Since then, millions of Koreans have died because their country was divided between a Communist North Korea and a Capitalist South Korea.  There was precedence for such a division elsewhere in the world.  After all Germany had been divided into East Germany and West Germany.  And why not?  Germany had caused the untold suffering of millions of people, started a war that had destroyed dozens of countries, enslaved whole peoples and murdered millions of so-called undesirables (untermenschen).  With the end of the war in Asia it was fair to divide Korea because the Koreans had attacked dozens of countries, the Koreans had started a war that led to the deaths of millions of people and the Koreans had bombed Pearl Harbor.

Oh wait, that was the Japanese.

What did the Koreans do to deserve being divided?  They had been enslaved by the Japanese to work in Japanese labor camps, forced to fight in the Japanese Army, and tens of thousands of Korean women were forced into the “joy brigades.”  “Joy brigades” served the comforts of Japanese soldiers.  So these Koreans deserved to be punished? Their country deserved to be split.  Families divided.  Their nation occupied by foreign armies.  Why?  Because the Korean peninsula is strategically located as a staging area to invade mainland Asia.  Surrounded by water on three sides, the United States, with control of the seas, is able to control Korea with a minimal amount of troops.  So millions of Koreans have suffered because of the aggressively expansionistic policies of the Soviet Union, American strategic greed to maintain a staging area on the Asian mainland, and Chinese desire to rid itself of a threatening foreign army pointed like a dagger at its back.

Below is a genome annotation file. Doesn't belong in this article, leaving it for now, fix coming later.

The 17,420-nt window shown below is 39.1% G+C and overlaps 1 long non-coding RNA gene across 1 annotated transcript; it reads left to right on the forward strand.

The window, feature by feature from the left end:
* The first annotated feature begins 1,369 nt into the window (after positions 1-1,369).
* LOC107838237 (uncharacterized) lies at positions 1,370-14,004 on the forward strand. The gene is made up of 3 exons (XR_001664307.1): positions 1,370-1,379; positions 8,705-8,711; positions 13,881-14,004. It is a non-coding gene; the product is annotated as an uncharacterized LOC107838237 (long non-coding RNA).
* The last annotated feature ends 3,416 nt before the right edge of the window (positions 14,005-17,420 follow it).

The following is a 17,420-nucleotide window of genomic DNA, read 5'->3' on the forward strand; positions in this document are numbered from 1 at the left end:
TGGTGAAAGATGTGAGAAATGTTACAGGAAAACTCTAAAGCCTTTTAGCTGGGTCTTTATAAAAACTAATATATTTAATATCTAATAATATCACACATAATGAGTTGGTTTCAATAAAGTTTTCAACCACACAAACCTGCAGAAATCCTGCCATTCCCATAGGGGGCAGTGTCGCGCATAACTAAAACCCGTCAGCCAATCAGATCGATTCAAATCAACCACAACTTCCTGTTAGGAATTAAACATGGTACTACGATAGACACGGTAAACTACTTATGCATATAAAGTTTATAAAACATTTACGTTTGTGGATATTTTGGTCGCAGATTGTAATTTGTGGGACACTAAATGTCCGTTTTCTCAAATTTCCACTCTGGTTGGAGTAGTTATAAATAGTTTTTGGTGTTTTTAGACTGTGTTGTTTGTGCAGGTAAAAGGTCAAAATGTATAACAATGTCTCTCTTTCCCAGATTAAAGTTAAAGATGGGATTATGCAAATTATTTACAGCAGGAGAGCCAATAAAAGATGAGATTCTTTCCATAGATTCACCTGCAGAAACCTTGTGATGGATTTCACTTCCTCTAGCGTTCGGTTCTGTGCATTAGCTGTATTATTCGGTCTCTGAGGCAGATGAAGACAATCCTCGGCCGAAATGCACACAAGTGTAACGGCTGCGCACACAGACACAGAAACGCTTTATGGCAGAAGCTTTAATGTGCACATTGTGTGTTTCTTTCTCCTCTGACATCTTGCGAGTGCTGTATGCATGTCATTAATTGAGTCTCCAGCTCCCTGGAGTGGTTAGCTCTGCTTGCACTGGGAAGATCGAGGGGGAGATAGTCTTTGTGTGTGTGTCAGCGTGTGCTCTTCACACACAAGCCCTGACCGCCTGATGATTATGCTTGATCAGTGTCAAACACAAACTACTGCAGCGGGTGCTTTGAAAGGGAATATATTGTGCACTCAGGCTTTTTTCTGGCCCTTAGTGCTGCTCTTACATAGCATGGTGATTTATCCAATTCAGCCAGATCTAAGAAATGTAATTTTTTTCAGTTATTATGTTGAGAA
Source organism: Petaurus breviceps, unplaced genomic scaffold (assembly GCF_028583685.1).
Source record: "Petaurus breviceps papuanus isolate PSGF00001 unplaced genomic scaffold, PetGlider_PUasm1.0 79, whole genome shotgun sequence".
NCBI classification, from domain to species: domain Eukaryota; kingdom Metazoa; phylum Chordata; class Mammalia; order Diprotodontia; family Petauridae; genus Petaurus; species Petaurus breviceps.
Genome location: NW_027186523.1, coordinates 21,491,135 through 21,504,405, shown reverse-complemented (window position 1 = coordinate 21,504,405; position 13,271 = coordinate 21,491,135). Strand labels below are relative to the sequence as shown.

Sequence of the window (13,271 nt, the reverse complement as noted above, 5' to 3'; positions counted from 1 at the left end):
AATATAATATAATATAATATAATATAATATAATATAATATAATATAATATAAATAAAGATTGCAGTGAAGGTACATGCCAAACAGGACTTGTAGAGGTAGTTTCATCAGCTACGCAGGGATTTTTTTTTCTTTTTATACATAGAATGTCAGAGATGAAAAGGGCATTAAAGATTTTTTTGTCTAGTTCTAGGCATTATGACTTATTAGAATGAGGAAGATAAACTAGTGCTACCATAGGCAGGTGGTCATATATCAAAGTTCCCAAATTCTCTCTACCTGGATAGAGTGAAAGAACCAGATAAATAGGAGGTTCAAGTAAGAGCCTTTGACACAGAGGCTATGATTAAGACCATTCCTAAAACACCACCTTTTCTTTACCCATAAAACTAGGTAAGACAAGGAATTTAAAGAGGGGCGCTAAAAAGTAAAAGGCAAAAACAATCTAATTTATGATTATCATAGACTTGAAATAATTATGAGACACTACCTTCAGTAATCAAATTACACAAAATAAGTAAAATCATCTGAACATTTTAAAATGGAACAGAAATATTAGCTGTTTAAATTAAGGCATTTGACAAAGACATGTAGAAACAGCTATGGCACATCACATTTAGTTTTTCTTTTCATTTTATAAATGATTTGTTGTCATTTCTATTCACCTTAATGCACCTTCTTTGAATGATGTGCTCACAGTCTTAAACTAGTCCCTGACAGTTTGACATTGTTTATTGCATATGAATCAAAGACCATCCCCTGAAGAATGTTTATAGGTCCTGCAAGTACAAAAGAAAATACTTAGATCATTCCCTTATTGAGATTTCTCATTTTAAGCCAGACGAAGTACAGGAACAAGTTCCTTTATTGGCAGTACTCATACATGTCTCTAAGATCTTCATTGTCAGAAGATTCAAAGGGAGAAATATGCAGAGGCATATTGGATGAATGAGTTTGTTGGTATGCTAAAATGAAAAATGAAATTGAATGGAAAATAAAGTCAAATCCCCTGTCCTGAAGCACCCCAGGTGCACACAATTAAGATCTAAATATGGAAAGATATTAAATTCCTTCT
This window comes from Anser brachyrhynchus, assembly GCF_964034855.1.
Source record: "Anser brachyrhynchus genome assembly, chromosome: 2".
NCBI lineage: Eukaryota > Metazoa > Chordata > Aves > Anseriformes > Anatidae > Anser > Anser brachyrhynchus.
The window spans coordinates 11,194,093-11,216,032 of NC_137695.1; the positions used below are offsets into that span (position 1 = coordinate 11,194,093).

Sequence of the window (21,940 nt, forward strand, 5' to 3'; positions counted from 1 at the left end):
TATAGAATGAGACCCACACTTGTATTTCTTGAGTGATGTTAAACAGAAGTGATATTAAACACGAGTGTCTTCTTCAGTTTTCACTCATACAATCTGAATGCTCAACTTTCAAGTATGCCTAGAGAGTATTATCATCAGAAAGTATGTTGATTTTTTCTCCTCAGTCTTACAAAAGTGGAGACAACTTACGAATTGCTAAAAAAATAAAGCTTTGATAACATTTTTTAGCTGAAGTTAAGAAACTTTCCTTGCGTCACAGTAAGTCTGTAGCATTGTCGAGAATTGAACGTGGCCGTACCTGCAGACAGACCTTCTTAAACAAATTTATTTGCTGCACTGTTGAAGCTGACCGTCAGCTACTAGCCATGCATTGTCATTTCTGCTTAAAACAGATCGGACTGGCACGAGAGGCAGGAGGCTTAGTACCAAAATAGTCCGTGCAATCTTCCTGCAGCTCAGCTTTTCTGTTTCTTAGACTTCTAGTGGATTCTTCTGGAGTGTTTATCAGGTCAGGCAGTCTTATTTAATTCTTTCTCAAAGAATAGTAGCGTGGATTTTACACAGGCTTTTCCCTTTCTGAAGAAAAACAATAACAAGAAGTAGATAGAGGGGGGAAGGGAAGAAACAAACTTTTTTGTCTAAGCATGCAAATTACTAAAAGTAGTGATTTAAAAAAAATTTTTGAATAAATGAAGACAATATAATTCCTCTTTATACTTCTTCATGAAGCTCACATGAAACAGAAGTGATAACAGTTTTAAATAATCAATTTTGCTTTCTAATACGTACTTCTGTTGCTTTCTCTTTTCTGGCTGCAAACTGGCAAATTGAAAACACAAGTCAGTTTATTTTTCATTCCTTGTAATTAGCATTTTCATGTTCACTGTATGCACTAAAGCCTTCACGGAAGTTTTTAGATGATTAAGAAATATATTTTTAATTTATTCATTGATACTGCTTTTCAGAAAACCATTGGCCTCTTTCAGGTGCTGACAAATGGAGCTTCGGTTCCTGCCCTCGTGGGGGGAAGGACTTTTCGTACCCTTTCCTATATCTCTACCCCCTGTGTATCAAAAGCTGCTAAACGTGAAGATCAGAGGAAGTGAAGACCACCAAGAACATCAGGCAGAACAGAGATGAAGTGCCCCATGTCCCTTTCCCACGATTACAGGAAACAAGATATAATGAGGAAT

World War II, for the United States, started when hundreds of bombs were dropped on Pearl Harbor, and ended when two bombs dropped on two different days compelled the Japanese to surrender, which created a situation that continues to cause Korean suffering and provide for further world political tension.  Apologist historians have tried to assuage Japanese anger because of the total destruction of the Japanese cities, saying it was excessive force.  Well, if you don’t want the United States to drop bombs on your country, don’t drop bombs on the United States.  America has justified the occupation of South Korea because the United States was trying to stop the spread of Communism.  In case you folks have forgotten, Gorbachev took a walk on Broadway and Communism disappeared from most of the world.  It has stopped spreading.  So why is Korea still divided?